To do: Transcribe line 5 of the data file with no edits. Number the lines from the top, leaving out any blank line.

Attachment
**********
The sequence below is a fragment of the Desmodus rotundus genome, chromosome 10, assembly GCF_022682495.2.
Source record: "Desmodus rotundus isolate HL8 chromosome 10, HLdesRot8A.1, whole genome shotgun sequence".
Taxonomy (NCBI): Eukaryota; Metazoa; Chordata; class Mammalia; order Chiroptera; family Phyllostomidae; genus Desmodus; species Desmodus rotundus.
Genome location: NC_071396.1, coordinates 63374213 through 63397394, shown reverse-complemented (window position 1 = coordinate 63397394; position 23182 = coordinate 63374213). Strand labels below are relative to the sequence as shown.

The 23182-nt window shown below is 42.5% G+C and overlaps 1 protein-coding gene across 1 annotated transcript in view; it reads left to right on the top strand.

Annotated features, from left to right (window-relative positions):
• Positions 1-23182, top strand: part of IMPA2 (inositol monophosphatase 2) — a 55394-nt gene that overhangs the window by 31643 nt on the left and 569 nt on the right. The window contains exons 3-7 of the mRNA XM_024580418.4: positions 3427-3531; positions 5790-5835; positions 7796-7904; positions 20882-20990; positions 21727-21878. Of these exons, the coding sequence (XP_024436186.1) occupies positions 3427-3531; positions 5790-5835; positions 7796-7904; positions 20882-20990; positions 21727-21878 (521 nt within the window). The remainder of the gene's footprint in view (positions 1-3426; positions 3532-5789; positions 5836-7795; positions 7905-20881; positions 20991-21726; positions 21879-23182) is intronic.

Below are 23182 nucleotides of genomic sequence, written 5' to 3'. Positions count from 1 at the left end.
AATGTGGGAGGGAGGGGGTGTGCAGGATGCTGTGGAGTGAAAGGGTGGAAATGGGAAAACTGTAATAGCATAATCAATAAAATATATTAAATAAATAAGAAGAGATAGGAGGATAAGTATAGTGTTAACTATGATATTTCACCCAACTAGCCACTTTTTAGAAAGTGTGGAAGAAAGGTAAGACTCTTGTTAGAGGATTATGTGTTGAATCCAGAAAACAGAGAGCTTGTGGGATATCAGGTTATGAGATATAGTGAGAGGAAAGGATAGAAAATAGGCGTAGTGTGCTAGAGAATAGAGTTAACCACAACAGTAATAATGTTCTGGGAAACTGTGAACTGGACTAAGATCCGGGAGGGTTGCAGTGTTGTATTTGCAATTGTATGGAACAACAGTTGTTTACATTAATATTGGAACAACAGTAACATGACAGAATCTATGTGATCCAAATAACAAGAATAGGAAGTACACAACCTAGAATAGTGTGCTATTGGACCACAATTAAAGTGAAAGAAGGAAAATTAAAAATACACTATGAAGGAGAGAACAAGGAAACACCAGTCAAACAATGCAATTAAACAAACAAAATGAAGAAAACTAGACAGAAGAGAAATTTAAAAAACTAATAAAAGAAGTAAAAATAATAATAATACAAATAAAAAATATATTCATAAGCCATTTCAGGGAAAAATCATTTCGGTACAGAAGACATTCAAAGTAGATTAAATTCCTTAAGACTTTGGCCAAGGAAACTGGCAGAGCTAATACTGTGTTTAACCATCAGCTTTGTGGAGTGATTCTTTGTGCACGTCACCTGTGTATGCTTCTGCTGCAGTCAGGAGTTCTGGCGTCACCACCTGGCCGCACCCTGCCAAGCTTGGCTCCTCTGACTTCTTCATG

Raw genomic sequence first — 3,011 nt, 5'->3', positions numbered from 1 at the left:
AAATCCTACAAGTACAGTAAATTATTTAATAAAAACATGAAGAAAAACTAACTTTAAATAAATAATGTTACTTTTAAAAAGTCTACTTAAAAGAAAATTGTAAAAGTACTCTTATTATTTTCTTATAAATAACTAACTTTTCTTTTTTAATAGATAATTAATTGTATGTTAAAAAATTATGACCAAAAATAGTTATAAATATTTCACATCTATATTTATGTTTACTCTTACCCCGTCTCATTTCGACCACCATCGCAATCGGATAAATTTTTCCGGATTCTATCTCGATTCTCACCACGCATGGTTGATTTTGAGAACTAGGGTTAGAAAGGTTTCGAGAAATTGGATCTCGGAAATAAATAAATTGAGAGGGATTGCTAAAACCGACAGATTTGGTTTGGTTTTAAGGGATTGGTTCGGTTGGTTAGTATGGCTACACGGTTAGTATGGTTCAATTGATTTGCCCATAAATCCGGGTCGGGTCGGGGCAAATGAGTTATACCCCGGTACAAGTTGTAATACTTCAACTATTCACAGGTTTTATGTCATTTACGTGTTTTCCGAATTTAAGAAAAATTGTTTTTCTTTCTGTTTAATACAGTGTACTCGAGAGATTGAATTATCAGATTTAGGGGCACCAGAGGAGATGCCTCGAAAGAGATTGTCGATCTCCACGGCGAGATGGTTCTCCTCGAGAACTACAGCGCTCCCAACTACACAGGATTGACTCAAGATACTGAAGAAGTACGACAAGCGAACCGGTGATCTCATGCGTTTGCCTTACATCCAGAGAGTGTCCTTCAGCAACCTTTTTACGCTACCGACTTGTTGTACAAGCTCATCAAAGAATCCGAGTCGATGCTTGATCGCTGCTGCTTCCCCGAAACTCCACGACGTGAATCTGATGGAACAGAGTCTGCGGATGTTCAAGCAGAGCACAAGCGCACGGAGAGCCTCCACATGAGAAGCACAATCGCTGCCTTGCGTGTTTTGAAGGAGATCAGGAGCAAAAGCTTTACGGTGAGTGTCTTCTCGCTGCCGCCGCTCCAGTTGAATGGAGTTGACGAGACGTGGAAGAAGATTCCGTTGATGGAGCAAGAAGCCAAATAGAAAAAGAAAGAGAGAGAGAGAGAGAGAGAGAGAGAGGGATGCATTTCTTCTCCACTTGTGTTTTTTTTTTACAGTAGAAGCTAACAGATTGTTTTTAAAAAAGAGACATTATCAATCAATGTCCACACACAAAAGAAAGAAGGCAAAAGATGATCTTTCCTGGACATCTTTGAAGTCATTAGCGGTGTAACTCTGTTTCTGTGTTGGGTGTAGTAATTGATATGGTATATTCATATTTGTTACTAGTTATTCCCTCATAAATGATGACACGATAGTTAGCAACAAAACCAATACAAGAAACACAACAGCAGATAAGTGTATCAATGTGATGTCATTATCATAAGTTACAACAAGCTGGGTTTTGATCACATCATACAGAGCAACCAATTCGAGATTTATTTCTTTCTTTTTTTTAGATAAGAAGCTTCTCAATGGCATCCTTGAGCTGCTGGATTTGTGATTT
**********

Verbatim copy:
The 23182-nt window shown below is 42.5% G+C and overlaps 1 protein-coding gene across 1 annotated transcript in view; it reads left to right on the top strand.